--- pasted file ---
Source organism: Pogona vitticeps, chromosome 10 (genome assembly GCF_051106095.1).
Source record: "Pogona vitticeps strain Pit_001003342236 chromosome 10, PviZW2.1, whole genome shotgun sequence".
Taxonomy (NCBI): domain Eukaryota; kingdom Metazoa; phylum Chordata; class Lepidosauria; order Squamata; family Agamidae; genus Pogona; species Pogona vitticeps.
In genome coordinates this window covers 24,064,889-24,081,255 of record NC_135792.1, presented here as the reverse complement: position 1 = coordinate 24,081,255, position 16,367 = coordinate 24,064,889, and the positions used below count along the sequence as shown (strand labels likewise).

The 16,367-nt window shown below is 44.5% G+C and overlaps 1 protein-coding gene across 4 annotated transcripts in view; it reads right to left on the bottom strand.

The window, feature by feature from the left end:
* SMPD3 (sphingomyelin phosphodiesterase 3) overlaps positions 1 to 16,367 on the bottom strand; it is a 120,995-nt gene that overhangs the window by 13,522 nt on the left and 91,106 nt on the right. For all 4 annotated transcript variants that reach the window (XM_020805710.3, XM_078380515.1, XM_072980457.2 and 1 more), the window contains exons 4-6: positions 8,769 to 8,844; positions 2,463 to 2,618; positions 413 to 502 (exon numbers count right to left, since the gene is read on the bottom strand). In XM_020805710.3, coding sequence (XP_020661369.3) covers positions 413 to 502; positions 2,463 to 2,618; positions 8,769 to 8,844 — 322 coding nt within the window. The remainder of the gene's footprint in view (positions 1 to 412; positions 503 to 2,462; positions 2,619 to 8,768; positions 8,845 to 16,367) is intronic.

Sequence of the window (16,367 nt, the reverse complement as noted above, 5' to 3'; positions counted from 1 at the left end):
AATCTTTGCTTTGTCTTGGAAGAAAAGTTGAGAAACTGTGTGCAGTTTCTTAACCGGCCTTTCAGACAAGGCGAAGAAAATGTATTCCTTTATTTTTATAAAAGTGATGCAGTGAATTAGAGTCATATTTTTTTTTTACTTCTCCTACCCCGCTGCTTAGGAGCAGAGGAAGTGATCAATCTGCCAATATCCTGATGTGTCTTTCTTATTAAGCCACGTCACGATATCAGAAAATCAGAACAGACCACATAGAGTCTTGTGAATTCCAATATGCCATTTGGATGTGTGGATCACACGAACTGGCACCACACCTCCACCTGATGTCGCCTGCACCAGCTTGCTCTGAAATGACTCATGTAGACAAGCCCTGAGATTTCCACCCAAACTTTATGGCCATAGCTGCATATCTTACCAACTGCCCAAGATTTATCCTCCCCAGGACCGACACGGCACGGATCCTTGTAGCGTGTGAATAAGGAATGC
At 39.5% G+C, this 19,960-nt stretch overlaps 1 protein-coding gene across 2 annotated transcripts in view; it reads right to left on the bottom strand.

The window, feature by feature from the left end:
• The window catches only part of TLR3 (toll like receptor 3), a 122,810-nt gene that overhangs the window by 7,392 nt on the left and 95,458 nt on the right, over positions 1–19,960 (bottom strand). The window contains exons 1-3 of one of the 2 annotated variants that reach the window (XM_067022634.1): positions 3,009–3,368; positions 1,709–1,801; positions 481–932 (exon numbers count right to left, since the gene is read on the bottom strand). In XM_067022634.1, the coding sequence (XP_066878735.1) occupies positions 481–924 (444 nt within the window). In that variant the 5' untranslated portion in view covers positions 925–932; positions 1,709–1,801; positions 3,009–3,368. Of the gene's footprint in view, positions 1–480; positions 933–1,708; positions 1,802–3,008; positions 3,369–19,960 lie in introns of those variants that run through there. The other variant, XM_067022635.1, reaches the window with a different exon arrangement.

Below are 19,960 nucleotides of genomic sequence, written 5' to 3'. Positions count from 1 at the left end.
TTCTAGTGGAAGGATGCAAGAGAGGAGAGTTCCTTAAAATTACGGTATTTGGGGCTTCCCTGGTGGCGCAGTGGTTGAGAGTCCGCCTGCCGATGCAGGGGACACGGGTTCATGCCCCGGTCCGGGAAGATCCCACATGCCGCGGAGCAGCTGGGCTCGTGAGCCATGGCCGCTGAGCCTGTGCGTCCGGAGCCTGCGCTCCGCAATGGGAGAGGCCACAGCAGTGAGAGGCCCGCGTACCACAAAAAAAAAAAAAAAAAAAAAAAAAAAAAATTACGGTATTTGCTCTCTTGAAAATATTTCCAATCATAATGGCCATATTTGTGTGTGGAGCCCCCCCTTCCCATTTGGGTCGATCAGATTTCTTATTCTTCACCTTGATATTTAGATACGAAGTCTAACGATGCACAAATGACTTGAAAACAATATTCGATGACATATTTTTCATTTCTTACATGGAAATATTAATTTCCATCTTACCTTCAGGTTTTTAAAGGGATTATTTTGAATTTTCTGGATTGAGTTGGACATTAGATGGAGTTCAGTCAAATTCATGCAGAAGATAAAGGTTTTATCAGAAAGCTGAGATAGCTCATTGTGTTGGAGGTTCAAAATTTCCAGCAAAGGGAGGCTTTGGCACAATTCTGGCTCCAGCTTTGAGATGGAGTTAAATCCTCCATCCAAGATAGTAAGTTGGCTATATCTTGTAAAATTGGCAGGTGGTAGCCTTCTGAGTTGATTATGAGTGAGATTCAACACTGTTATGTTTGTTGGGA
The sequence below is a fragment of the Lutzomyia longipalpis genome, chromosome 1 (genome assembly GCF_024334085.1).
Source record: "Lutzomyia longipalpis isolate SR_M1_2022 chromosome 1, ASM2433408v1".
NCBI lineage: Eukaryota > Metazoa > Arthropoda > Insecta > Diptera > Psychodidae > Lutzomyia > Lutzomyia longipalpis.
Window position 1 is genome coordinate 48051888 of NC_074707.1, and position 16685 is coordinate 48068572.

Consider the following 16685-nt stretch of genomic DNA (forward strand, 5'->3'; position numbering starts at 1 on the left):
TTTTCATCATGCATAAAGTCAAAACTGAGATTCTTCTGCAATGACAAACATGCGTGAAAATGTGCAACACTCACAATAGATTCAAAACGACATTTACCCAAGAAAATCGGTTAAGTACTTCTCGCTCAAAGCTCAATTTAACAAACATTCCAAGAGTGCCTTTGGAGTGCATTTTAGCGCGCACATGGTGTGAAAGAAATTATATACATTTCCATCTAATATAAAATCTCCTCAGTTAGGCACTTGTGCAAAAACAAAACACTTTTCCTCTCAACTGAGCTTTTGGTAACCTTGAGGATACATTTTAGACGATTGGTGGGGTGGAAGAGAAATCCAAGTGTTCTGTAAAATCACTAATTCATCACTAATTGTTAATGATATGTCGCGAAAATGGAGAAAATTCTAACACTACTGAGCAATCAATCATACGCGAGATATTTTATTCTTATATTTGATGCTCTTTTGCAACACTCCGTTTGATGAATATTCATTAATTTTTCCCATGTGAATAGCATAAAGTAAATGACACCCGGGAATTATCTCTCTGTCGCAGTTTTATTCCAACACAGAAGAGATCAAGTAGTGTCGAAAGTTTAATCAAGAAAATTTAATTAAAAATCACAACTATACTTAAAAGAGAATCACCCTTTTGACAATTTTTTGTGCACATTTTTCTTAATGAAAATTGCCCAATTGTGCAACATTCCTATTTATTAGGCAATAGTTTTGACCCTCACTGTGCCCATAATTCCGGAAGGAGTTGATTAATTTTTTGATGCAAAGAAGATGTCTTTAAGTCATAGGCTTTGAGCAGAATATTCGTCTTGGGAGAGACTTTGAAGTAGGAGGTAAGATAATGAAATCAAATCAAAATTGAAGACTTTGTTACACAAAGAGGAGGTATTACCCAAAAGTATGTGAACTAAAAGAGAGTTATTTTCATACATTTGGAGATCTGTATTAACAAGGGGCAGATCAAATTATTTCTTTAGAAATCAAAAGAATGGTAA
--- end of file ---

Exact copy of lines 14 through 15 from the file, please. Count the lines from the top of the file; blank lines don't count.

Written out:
TTCTAGTGGAAGGATGCAAGAGAGGAGAGTTCCTTAAAATTACGGTATTTGGGGCTTCCCTGGTGGCGCAGTGGTTGAGAGTCCGCCTGCCGATGCAGGGGACACGGGTTCATGCCCCGGTCCGGGAAGATCCCACATGCCGCGGAGCAGCTGGGCTCGTGAGCCATGGCCGCTGAGCCTGTGCGTCCGGAGCCTGCGCTCCGCAATGGGAGAGGCCACAGCAGTGAGAGGCCCGCGTACCACAAAAAAAAAAAAAAAAAAAAAAAAAAAAAATTACGGTATTTGCTCTCTTGAAAATATTTCCAATCATAATGGCCATATTTGTGTGTGGAGCCCCCCCTTCCCATTTGGGTCGATCAGATTTCTTATTCTTCACCTTGATATTTAGATACGAAGTCTAACGATGCACAAATGACTTGAAAACAATATTCGATGACATATTTTTCATTTCTTACATGGAAATATTAATTTCCATCTTACCTTCAGGTTTTTAAAGGGATTATTTTGAATTTTCTGGATTGAGTTGGACATTAGATGGAGTTCAGTCAAATTCATGCAGAAGATAAAGGTTTTATCAGAAAGCTGAGATAGCTCATTGTGTTGGAGGTTCAAAATTTCCAGCAAAGGGAGGCTTTGGCACAATTCTGGCTCCAGCTTTGAGATGGAGTTAAATCCTCCATCCAAGATAGTAAGTTGGCTATATCTTGTAAAATTGGCAGGTGGTAGCCTTCTGAGTTGATTATGAGTGAGATTCAACACTGTTATGTTTGTTGGGA
The sequence below is a fragment of the Lutzomyia longipalpis genome, chromosome 1 (genome assembly GCF_024334085.1).